How to Get Your Diet Back on Track After the Holidays

BY SANDRA GUY

If you’ve fallen off the self-discipline wagon and you can’t stand the thought of stepping on a scale, stop beating yourself up.

First, rethink your obsession with weight. Muscle weighs more than fat. And a one-pound bag of popcorn weighs the same as a one-pound gold ingot. Your goal is to stay in shape, just like the solid ingot. It still weighs one pound — it’s just tighter and more compact than the popcorn. Weight is defined as the force of gravity on an object, and may be calculated as the mass times the acceleration of gravity.

Try to maintain that level of objectivity as you must, at some point, step on the scale. Think seriously about fasting, or waiting 15 hours after an early, light dinner before weighing yourself.

Then get busy with a positive outlook.

A key aspect of health — including your mood, your temper and your weight — is getting proper sleep. Any exercise teacher or personal trainer will tell you that it’s a top priority if you’re committed to staying healthy.

Another huge aspect of maintaining — or acquiring — a good habit is to stay positive. Reward yourself mentally for doing 15 minutes of a challenging exercise routine. Set goals. Can you edge up your activity to 20 minutes later in the week? How many days can you go without eating candy? Reward yourself with a long, hot bath or shower — or a soothing session with a facial mask.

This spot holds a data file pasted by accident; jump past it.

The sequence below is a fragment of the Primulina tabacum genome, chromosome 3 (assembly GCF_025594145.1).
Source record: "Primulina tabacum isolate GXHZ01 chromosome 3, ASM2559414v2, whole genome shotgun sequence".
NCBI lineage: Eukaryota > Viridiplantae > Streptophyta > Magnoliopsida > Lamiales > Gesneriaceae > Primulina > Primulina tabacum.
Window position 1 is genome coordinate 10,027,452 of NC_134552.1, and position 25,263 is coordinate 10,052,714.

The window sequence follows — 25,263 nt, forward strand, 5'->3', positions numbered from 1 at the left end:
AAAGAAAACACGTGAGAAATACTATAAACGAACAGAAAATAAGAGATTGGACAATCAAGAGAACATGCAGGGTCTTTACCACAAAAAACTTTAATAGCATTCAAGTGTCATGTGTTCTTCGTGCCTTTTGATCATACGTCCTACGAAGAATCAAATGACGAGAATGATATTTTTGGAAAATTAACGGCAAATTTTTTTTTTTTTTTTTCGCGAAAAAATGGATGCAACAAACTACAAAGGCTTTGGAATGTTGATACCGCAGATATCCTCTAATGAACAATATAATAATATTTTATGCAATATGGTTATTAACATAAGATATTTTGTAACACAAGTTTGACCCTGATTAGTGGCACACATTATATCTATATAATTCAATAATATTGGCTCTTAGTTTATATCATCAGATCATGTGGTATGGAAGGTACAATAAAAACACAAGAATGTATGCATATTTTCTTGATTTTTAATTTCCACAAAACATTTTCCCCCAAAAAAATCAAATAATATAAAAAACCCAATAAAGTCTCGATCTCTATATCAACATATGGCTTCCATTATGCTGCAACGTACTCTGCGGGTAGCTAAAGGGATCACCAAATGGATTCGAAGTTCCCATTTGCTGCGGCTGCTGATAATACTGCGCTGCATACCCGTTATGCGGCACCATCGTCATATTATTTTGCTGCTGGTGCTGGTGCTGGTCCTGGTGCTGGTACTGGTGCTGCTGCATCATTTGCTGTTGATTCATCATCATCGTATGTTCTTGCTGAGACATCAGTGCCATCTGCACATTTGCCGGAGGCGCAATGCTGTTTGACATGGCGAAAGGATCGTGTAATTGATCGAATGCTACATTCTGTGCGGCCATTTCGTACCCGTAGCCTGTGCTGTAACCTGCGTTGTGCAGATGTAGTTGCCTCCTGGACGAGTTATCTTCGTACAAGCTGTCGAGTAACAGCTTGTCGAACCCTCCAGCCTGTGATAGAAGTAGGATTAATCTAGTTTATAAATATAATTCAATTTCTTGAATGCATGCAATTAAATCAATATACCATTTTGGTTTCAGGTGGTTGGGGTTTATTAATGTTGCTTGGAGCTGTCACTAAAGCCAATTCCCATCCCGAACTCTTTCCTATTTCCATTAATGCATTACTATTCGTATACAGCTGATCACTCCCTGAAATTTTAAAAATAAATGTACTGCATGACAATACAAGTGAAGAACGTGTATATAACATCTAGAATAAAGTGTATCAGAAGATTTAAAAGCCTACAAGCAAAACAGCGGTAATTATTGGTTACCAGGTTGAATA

If you can’t stand the thought of eating a salad, choose healthy proteins that you can stomach — in moderate portions. Carve out a Sunday afternoon to make a week’s worth of healthy meals, and stick to your schedule. Think creatively about bite-sized versions of meals and snacks comprising Greek yogurt, peanut butter, hard-boiled eggs and fruits and vegetables such as berries, fish, tofu, apples, asparagus, green beans and other healthy options that you can mix and match. See how creative you can be.

While you’re at it, you can start another good habit: De-cluttering your kitchen countertops and getting rid of junk food. Studies have shown that keeping cookies, chips and other artery-clogging foods on your countertops makes those no-no foods more tempting to eat on-the-go. Best bet: Just get rid of them.

This one may seem odd, but turn off outside stimulants such as music and noise from your laptop, computer and TV. Focus on and listen to yourself chewing and enjoying the food. Practice staying aware of enjoying all aspects of food: The smell, the texture, the color, the sheer enjoyment of not wolfing down a meal.

Use smaller plates so that, even if you pile on a few more spoonfuls, it feels sustainable.

Finally, take your journey one day at a time without developing an unhealthy obsession. Make your healthy habits part of activities that you enjoy — dancing, hiking, biking (indoors or out) and creating new recipes.

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